But J. James Rohack, MD, president of the American Medical Association, says the survey results may also reflect the complexity of the reimbursement system and the hoops physicians have to jump through to ensure that they will be reimbursed for their work. "If I'm going to provide a service and I'm not going to get paid for it then I have to communicate that with the patient ahead of time, because otherwise, that may be a non-covered benefit and I'm going to have to deal with it," he says. (Check out my full interview with Dr. Rohack online).
Pressures from administrators and other third parties: 11.2%major influence, 34.0% minor influence, 54.8% no influence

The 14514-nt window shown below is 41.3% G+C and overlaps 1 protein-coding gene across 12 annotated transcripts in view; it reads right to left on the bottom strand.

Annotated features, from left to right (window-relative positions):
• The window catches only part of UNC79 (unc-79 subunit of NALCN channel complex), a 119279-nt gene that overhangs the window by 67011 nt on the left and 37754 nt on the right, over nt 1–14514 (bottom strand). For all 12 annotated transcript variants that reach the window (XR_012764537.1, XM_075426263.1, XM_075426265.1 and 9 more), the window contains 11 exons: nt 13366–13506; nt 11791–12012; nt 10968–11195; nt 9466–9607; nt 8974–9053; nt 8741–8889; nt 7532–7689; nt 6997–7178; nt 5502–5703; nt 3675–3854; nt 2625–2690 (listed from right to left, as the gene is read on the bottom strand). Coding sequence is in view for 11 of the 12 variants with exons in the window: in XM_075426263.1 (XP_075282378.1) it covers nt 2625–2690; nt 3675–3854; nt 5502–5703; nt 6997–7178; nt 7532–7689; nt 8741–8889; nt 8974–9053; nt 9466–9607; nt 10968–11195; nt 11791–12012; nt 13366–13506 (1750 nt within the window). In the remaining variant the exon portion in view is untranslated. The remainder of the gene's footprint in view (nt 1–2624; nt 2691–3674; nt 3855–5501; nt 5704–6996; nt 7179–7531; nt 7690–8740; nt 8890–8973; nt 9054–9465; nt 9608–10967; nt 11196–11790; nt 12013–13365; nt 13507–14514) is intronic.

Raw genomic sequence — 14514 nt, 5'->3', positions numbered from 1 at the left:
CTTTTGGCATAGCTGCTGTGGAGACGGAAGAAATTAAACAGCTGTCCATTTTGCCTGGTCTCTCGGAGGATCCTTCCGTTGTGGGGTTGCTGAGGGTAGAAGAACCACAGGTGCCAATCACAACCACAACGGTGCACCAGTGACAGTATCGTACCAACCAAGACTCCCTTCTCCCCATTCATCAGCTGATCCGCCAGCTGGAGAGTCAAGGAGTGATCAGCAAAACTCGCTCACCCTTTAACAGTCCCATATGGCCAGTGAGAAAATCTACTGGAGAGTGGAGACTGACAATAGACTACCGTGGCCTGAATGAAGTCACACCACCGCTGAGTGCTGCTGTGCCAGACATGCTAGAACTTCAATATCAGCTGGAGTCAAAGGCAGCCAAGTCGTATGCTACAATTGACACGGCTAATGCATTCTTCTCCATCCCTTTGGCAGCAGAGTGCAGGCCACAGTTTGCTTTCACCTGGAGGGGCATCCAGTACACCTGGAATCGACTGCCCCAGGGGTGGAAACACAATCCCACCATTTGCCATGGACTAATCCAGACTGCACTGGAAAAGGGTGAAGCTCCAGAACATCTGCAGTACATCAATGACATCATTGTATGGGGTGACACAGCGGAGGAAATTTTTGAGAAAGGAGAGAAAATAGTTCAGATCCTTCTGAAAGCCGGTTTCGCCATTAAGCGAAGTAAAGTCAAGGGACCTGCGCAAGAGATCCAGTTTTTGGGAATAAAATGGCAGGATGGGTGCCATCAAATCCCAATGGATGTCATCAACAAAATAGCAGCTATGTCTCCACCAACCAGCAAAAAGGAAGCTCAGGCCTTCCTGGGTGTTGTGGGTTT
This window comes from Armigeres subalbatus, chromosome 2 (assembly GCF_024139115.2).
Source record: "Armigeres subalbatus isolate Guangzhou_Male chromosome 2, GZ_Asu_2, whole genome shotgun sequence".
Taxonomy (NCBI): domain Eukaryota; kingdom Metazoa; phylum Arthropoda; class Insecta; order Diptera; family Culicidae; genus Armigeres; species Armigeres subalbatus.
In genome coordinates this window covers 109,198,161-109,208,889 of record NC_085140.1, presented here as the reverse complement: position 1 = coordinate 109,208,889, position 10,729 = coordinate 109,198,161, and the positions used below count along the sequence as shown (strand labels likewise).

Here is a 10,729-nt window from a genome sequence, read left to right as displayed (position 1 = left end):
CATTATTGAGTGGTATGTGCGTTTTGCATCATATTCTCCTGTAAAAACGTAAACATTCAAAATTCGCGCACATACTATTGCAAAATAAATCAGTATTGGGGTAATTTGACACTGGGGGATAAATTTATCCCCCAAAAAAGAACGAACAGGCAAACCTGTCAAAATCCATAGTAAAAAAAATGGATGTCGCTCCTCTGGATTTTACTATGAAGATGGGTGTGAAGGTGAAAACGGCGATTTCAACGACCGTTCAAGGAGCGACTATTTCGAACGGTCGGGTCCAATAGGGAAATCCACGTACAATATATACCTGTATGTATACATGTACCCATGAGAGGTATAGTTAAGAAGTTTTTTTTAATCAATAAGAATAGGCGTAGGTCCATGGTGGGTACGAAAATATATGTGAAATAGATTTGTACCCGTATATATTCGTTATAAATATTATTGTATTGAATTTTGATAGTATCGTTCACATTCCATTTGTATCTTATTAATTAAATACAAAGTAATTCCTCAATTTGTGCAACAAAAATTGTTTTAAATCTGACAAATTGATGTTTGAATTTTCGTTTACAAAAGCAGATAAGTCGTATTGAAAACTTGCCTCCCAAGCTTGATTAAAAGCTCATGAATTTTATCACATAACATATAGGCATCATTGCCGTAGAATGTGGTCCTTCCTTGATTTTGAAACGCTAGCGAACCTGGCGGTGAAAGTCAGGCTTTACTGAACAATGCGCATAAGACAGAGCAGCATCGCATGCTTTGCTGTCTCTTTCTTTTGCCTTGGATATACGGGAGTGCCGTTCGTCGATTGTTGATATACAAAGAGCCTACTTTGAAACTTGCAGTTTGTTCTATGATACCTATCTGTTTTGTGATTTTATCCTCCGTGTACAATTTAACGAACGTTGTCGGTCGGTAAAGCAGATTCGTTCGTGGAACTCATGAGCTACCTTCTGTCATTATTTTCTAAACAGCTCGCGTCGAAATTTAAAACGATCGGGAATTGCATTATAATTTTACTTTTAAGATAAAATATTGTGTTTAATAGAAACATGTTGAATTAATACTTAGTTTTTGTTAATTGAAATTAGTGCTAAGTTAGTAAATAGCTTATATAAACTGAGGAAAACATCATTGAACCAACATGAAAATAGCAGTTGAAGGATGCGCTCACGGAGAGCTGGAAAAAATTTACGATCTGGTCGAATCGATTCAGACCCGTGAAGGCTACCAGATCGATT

I honestly expected to see more physicians attributing pressure to hospital administration, but more than half said there was no influence at all. Perhaps this reflects the greater emphasis placed on physician-hospital alignment in recent years, and the growing number of physicians who are employed by hospitals and health systems.
Taken alone, each of these four influences would be enough to steer the occasional decision. But these pressures are felt simultaneously nearly every day. Figuring out how to alleviate pressures to order more care and creating incentives for quality may be one of the more elusive keys to reforming healthcare.